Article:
6. Resistance to change is endemic. Nonprofit people can be mired in history of the organisation, ‘the way things are done around here’ and a refusal to acknowledge and move with the times – or move on if they can’t.

    The term ‘Founder’s Syndrome’ is used to describe organisations governed or managed by people who can’t let go. Few have what it takes to lead successfully over long periods of time, yet it is not uncommon to see board members and CEOs in top roles for 20 and sometimes 25-30 years or more.

    Staff too are often highly resistant to change and can arc-up enormously at the slightest hint of it, particularly where there is a strong emotional investment in the organisation and its mission or their role in it – or both. A strong attraction to a particular founder or charismatic leader whose tenure might be in question can also trigger strong emotional reactions.

    Similarly, the general members of an organisation (where they exist) can galvanise and become politically active if they perceive a threat to their interests, to a beloved leader and or to the ideals on which the organisation was founded.

  7. Many people find their way on to nonprofit boards because they are genuinely drawn to this form of civic engagement and would like to support their communities. However others are attracted to the potential for politicking, or use their roles to satisfy a need for personal power. Some are there because they are obliged to be, or there’s simply no one else to take up the slack. Others still use their involvement as an opportunity for social connection. Either way, these are not good reasons to initiate participation in nonprofit life.
  8. 8. Some use their involvement with a nonprofit for the kudos – to publicly demonstrate their philanthropic or altruistic natures or to obfuscate the parts of their lives or business dealings that are less than wholesome. This is a theme that often appears in film and TV dramas yet sadly, the use of nonprofit entities or involvement to disguise wrong-doing is no work of fiction.
  9. The majority of us come to the sector because we want to help: to change the world or a part thereof. While this is not necessarily a bad thing and it is certainly an understandable response to the world we live in, we come not knowing what it is that will actually lead to real and lasting change.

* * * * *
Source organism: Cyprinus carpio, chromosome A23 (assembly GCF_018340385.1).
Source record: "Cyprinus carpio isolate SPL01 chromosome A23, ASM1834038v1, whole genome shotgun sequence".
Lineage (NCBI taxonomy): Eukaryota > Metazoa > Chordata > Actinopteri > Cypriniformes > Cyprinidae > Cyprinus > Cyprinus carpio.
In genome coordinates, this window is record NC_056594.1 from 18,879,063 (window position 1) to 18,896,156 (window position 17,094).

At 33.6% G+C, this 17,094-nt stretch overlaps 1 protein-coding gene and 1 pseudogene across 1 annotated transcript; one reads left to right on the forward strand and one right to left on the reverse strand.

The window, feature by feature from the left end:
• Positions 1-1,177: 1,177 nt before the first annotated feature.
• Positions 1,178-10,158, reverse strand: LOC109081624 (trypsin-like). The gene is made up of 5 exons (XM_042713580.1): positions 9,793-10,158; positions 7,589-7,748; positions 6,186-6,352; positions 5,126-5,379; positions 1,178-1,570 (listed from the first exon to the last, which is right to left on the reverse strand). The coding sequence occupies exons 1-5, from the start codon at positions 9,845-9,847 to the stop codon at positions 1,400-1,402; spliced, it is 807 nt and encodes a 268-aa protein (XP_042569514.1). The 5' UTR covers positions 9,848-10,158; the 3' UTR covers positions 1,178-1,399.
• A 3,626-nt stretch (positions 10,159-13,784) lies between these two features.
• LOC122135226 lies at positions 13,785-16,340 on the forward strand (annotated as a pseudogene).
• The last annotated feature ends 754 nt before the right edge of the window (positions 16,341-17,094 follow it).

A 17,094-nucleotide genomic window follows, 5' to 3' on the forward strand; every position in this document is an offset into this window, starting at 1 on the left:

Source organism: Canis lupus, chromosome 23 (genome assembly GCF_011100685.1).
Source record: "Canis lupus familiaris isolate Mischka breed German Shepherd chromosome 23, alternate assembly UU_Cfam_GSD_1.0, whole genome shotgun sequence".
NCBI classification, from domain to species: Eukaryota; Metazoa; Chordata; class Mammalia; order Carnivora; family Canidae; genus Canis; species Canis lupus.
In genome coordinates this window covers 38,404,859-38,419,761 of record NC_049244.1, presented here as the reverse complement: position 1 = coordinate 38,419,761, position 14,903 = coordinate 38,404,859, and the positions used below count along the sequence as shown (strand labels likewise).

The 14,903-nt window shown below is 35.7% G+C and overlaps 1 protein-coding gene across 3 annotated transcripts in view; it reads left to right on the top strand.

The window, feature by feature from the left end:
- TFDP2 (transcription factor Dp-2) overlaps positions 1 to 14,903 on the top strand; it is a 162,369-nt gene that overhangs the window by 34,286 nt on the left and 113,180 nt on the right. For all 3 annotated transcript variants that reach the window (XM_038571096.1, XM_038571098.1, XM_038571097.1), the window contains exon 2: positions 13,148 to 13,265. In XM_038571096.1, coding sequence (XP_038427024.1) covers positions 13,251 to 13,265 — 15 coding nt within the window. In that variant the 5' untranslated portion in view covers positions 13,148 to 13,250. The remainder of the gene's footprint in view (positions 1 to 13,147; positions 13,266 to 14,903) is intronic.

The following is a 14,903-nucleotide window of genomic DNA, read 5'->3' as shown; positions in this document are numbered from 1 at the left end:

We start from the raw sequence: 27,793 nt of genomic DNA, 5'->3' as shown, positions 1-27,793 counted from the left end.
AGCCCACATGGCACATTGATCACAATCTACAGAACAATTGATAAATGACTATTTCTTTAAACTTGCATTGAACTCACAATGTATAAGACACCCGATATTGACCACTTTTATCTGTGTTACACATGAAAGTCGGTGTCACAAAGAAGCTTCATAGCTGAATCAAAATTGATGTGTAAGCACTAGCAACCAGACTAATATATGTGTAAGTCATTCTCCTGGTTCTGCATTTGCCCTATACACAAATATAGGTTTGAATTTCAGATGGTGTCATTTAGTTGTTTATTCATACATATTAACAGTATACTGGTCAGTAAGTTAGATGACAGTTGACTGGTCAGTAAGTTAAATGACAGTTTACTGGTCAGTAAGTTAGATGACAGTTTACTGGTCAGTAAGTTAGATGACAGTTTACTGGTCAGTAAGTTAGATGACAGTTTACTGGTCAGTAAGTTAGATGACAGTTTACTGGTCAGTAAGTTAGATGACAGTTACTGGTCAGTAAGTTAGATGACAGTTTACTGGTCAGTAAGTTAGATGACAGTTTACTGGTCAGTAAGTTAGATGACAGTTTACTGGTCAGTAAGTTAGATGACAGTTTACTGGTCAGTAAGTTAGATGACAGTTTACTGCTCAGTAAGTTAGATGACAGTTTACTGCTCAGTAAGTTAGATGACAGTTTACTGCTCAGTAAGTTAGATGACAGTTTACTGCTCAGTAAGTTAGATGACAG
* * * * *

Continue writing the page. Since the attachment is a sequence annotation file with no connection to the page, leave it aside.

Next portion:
After all, we’ve been behaving charitably since man began organising himself socially but our problems have only escalated rather than diminished over time.

This indicates we are continuing to invest in something that doesn’t actually work. Yet instead of asking why, we plough blindly on, looking for solutions, spending billions, building elaborate industries designed to prop up an ailing world.  

This doesn’t mean we need to stop what we’re doing but it does mean we need to pause and take quite a number of steps back and honestly ask ourselves if all this activity is effective in the way we want it to be.

In other words, we are investing mightily in hope without stopping to ask if what we are investing in is offering sufficient return.

And hope, as much as any of the other points mentioned here, is but another form of self-interest. When we invest in hope we are seeking to alleviate a personal and collective itch; to find relief by hitching our wagon to yet another solution to our worldly woes.

Effectively, we are providing little more than expensive and elaborate band-aids to the knee of a child that keeps falling over without pausing to ask why the child keeps falling over – and are finding comfort in the knowledge that ‘at least we’re doing something’, whether that something is providing a social service, researching a cure for disease or attempting to alleviate global poverty.

There is much more to say, but for now my observation overall is when it comes to nonprofit organisational life, we have a long way to go and that the overwhelming majority of nonprofit activity is actually very much founded in self-interest of various kinds.

I’d love to hear what you have observed as a result of your involvement in the sector. Do you feel self-interest is what gets in the way of us all? Is there merit in taking a more reflective, big-picture look at what it is we’re actually doing – and how we’re doing it – when we engage with the nonprofit sector?

Comment below or email your thoughts in confidence to me at editor@nonprofitexplore.com

By Victoria Lister